How can Canadians be better motivated to take more action on biodiversity? A group of 20 prominent Canadian women in science and conservation are answering that question in a new report released on Monday which calls for action by all Canadians to reverse critical species loss.
Biodiversity Conservation: A Call for Action for Canadian Decision-Makers argues that a loss of species is hard to notice if you can’t name the different plants or animals in your own backyard. It suggests new strategies for teaching Canadians about nature: designing cities with natural connections and using new technology and the arts to talk about protecting our lands, waters and wildlife. It also includes bold asks for policymakers, like the creation of new protected areas, more partnerships with Indigenous peoples and enforcement of species at risk legislation.
This bilingual report was drafted after Professor Ann Dale of the School of Environment and Sustainability led a 4-part conversation series exploring biodiversity conservation with members of Women for Nature of Nature Canada. Hosted on her e-Dialogue platform, Changing the Conversation, it was designed to increase civic awareness, engagement and literacy on the importance of biodiversity conservation in Canada. Bringing together female researchers, practitioners and civil society leaders from diverse sectors, they discussed strategies and identified concrete actions to tackle biodiversity loss in Canada.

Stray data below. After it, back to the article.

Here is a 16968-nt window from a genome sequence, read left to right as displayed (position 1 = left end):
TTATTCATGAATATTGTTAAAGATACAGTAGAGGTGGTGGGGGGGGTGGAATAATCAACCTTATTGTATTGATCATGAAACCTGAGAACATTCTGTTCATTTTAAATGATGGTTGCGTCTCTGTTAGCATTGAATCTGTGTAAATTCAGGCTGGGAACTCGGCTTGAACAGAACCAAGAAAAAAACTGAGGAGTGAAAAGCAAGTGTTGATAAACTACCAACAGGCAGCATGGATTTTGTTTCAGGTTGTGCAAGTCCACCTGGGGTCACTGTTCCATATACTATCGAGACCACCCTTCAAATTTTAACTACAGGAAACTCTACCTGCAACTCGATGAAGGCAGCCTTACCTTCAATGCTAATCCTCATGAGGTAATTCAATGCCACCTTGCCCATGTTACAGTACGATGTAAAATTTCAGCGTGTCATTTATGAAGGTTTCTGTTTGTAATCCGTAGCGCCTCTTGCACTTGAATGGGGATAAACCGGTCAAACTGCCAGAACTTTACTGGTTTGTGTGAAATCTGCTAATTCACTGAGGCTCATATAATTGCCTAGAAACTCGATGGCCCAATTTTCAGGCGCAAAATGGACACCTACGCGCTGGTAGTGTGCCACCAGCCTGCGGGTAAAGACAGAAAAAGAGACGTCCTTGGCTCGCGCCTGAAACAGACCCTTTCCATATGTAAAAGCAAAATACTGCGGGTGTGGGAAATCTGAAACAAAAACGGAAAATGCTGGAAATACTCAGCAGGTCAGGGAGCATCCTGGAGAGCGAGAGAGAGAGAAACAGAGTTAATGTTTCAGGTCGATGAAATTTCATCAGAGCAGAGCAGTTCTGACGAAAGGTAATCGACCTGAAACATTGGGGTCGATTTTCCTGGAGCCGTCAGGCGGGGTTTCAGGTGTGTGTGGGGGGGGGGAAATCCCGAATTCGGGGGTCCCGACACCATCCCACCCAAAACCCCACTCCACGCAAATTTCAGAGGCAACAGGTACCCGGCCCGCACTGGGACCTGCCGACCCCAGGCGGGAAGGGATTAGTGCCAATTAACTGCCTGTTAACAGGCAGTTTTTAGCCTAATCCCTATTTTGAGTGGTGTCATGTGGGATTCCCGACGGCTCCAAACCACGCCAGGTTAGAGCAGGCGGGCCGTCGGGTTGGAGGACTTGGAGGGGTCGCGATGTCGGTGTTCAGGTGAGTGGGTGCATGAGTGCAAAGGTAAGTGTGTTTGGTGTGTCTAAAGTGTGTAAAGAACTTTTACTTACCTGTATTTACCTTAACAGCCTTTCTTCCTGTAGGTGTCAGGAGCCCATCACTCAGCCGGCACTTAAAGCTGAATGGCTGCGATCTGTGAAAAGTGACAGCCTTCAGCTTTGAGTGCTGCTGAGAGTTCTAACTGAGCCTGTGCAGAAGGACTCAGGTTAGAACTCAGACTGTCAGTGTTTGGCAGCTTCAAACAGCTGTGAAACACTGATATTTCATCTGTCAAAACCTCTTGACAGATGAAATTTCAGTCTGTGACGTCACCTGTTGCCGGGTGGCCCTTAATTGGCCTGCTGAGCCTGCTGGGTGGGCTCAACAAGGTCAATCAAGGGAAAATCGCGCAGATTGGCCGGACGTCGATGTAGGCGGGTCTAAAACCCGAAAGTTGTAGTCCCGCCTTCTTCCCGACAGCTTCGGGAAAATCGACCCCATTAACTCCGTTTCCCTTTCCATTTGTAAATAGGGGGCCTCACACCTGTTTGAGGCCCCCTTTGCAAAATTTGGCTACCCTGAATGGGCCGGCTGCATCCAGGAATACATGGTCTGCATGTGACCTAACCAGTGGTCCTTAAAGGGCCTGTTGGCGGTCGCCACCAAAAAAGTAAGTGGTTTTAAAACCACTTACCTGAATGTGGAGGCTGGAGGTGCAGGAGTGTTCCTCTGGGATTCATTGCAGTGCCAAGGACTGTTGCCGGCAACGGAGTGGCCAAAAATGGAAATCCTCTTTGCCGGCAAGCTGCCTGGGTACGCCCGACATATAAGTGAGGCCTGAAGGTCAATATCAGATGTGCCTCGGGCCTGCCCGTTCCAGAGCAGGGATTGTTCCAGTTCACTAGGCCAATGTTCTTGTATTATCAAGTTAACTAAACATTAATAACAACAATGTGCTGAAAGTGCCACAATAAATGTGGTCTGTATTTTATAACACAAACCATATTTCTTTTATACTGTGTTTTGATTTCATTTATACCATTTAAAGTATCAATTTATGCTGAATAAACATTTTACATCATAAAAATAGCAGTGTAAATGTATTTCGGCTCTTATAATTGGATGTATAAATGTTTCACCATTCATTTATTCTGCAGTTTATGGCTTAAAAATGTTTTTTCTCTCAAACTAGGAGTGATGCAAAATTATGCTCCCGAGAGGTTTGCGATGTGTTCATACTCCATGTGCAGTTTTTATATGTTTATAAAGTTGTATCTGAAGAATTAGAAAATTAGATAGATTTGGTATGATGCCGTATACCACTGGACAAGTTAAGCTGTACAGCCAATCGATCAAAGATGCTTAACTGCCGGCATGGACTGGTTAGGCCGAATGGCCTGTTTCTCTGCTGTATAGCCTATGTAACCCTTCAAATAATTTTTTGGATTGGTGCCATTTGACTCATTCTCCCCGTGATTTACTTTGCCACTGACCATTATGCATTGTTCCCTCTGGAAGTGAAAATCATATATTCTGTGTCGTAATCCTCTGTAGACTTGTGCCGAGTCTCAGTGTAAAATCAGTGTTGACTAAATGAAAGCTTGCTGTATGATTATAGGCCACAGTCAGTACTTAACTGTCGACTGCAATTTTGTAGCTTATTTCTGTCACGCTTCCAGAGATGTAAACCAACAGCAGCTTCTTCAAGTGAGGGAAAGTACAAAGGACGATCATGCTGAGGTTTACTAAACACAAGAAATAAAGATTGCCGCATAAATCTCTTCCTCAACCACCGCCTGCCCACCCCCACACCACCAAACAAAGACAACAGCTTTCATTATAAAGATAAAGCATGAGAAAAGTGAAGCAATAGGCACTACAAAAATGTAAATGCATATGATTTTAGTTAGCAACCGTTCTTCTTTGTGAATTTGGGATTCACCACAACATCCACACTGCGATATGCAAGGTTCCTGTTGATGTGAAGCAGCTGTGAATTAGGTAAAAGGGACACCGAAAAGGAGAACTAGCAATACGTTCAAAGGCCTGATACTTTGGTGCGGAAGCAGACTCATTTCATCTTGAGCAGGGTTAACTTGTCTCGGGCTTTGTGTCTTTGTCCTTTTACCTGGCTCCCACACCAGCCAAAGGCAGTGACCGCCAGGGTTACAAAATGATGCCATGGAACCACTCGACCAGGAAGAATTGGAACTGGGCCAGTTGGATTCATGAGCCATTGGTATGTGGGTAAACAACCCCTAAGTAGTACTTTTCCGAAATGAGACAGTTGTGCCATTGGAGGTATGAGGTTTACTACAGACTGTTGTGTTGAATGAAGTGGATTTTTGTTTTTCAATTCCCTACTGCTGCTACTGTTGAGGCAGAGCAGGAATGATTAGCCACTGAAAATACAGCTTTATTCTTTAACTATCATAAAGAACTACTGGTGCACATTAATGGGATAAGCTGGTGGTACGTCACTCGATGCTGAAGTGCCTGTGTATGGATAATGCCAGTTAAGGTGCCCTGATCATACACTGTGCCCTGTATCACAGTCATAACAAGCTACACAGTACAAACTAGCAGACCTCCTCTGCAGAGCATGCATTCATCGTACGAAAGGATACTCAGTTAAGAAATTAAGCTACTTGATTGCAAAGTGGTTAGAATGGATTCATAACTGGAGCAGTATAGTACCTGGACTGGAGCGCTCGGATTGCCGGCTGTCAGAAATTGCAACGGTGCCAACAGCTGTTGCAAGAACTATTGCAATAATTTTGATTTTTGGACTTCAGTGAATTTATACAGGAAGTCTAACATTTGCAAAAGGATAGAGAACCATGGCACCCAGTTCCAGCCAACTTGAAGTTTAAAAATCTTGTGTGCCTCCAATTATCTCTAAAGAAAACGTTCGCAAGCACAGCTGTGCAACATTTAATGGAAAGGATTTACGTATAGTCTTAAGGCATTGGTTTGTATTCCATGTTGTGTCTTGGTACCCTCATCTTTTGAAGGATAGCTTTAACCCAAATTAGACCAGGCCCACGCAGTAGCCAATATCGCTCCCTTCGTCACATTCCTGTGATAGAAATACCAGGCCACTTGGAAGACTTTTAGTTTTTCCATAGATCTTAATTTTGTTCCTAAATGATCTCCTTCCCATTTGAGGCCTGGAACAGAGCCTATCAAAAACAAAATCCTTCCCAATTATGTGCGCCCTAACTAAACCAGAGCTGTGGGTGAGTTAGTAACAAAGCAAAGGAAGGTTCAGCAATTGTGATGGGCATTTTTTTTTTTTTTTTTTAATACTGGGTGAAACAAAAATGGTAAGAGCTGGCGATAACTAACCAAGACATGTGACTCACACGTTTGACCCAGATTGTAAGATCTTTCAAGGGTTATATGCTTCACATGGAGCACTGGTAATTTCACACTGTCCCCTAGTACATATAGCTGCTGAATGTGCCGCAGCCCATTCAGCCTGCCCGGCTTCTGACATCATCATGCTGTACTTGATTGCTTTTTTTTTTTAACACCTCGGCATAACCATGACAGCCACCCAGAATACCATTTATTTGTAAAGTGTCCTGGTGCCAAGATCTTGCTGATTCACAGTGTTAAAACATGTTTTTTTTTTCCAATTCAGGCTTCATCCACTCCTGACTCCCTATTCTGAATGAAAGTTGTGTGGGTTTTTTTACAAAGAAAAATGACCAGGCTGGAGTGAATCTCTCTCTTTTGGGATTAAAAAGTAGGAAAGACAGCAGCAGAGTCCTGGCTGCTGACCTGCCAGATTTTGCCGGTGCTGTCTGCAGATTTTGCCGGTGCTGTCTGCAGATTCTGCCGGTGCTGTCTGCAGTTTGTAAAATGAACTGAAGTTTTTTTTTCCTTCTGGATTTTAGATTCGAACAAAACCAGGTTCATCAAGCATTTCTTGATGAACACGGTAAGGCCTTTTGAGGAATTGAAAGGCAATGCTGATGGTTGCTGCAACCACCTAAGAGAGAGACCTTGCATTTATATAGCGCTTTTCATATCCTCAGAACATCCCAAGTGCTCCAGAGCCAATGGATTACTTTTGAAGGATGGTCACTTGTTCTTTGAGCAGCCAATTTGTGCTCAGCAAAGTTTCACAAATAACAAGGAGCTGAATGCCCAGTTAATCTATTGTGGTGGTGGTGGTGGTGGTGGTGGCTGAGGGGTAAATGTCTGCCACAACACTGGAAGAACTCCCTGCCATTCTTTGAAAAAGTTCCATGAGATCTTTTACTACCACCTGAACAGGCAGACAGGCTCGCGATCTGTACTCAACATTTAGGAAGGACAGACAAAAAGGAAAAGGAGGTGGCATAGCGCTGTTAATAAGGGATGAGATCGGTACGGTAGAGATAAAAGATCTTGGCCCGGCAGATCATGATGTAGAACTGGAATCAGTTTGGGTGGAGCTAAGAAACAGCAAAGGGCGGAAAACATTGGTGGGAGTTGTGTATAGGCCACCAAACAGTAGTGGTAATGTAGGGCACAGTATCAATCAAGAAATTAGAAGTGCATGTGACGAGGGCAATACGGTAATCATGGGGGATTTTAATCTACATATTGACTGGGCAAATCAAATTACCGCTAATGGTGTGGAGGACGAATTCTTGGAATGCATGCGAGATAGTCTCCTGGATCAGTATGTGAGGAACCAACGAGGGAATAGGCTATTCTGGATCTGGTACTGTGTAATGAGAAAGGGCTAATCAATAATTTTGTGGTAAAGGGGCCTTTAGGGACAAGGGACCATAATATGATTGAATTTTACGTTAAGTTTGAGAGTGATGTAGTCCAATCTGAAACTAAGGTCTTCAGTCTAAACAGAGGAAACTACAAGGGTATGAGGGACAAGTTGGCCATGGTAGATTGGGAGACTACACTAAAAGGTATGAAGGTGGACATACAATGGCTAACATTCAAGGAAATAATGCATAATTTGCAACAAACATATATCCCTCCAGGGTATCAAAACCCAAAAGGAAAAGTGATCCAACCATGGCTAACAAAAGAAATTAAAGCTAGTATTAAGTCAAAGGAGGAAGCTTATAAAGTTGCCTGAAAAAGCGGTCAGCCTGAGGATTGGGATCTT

As stated in the media release, “the latest evidence on biodiversity loss worldwide makes it clear that we must act now to avoid unimaginable natural poverty,” said Women for Nature co-chair Ann Dale. “There is no second chance from extinction. Can you imagine Canada without polar bears or loons? This action agenda is our chance to make a difference”.
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